So, now the question for you: Which of my two friends – Chris or Rick is more likely to have a daughter?
It has been a long time since I posted a puzzle. This is a variation of those category of logic problems where blindfolded people regularly get colored hats put on them and they have to guess the color of the hat on their own head 🙂
This particular one goes this way – Twelve sailors get marooned in an island. The local tribe finds them out and takes them to their leader. Their leader, not knowing what to do with the prisoners, come up with a novel idea. He tells them that next day morning, he was going to line them up in a straight line and put a cap on their head while they are blindfolded. The only colors he has his hats in are black and white. (I do not have the faintest idea why on God’s green earth the tribal leader had black and white hats, but that is what he had 🙂 ) After that, he would remove everybody’s blindfold. Then, every sailor could see the color of the hats of all the people in front of himself but not his own or that of the ones behind.
The leader would start from the last person in the rear and ask him to name the color of the hat he was wearing. He could only say “Black” or “White”. Any other words spoken would result in everybody getting killed. If the person got the right answer, he would be spared, else he would be killed. Then the leader would move to the next person who was ahead of the last person and go thru the same procedure… till he was done with all twelve of them.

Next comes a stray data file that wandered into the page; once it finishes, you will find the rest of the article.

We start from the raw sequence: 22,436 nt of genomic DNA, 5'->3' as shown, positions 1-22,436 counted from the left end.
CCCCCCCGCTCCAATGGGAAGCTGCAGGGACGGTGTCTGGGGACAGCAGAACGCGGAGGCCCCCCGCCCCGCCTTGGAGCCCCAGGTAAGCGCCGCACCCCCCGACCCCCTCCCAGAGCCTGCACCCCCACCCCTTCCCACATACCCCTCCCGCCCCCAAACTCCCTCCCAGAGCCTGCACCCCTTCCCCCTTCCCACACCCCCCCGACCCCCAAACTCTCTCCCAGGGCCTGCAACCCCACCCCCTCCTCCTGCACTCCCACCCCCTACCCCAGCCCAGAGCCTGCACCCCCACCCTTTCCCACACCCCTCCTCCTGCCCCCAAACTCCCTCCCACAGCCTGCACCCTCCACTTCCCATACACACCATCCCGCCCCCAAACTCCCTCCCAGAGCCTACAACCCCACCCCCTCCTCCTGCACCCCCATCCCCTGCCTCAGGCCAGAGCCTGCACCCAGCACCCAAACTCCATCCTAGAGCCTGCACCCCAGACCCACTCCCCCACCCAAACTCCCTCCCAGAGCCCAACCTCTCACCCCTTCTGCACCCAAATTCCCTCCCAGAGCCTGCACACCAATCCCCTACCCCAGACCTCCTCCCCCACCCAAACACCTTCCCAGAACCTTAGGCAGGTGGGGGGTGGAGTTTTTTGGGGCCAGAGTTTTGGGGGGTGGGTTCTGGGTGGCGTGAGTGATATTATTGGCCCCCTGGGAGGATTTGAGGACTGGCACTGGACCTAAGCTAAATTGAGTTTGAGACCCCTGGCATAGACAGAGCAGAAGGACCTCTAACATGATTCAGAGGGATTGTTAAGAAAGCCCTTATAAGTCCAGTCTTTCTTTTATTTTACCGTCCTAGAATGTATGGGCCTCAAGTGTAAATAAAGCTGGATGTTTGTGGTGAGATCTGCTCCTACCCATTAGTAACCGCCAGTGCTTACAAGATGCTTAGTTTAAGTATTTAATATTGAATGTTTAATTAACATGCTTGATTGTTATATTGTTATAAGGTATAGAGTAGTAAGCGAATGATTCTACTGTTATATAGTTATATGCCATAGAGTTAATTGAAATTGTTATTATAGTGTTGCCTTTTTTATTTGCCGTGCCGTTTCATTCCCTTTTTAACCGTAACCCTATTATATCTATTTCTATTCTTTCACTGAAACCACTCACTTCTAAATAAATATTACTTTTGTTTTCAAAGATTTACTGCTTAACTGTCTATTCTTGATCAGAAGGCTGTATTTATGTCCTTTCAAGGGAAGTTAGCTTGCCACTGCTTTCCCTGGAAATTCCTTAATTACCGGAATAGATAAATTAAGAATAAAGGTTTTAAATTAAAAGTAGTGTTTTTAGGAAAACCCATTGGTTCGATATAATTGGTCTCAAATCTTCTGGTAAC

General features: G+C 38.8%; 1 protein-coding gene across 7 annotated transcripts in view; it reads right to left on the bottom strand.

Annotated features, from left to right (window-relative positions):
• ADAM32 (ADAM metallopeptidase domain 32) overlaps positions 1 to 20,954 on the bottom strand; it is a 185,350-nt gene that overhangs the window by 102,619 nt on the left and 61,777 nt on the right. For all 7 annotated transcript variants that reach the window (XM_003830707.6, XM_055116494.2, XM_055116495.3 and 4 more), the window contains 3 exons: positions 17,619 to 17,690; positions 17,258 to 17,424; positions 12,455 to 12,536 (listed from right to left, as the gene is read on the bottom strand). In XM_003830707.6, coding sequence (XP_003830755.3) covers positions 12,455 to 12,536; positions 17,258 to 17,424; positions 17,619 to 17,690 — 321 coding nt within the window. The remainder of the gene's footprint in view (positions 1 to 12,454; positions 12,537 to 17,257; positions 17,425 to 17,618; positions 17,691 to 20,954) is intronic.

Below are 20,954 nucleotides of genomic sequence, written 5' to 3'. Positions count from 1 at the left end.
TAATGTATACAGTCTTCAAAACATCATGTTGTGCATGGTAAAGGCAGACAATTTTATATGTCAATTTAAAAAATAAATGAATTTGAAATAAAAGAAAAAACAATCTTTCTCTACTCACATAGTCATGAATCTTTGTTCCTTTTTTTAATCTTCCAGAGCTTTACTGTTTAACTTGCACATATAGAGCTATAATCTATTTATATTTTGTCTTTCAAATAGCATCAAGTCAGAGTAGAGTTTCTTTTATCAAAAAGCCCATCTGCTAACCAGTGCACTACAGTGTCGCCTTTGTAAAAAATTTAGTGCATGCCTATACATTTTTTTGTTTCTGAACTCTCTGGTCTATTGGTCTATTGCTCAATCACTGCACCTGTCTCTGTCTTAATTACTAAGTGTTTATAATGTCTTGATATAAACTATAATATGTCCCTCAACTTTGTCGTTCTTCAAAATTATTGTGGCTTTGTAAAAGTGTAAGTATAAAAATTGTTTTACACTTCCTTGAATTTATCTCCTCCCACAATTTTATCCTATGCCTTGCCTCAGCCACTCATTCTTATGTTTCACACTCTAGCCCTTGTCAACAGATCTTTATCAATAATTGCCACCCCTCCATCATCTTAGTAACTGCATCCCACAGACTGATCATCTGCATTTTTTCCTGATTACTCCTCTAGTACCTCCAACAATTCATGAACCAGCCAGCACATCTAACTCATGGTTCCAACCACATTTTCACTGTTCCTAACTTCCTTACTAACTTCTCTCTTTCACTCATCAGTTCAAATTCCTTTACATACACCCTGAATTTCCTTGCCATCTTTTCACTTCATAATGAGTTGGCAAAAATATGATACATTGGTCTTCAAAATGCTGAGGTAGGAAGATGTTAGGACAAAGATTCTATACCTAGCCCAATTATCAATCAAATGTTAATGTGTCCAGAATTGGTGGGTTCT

You can assume that everybody can hear the answer given by the person being asked. All the people who were spared would be given a boat and shown how to go back to their land.
Tonight, the sailors have to come up with a strategy to save as many of themselves as they can.
What would be the best strategy to maximize the number of people who can survive? How many can survive?
When I met Lia’s mom (see a couple of posts back) last evening, Lia mentioned to her mom and her sister about my FB posts. And quickly added that she totally skips my puzzles. Which gave me an idea to form a puzzle including Lia and see what she does about it 🙂
Lia and I, both Saturday morning runners at Fowler Park, decide to run together tomorrow morning. We agree to meet up between 6am and 7am. Both of us are definitely going to arrive in that timeframe. But, since we were likely to reach there at different times, we agreed on the rule that upon reaching the trailhead, if one does not find the other waiting there, he/she will wait exactly for 20 minutes for the other person before proceeding to run by himself/herself. Of course, in the middle of the wait, if it becomes 7 am already, the person just goes ahead for the run alone, (realizing that the other person came earlier and must have left after waiting for 20 minutes.)
Question is what is the probability that we will actually get to run together?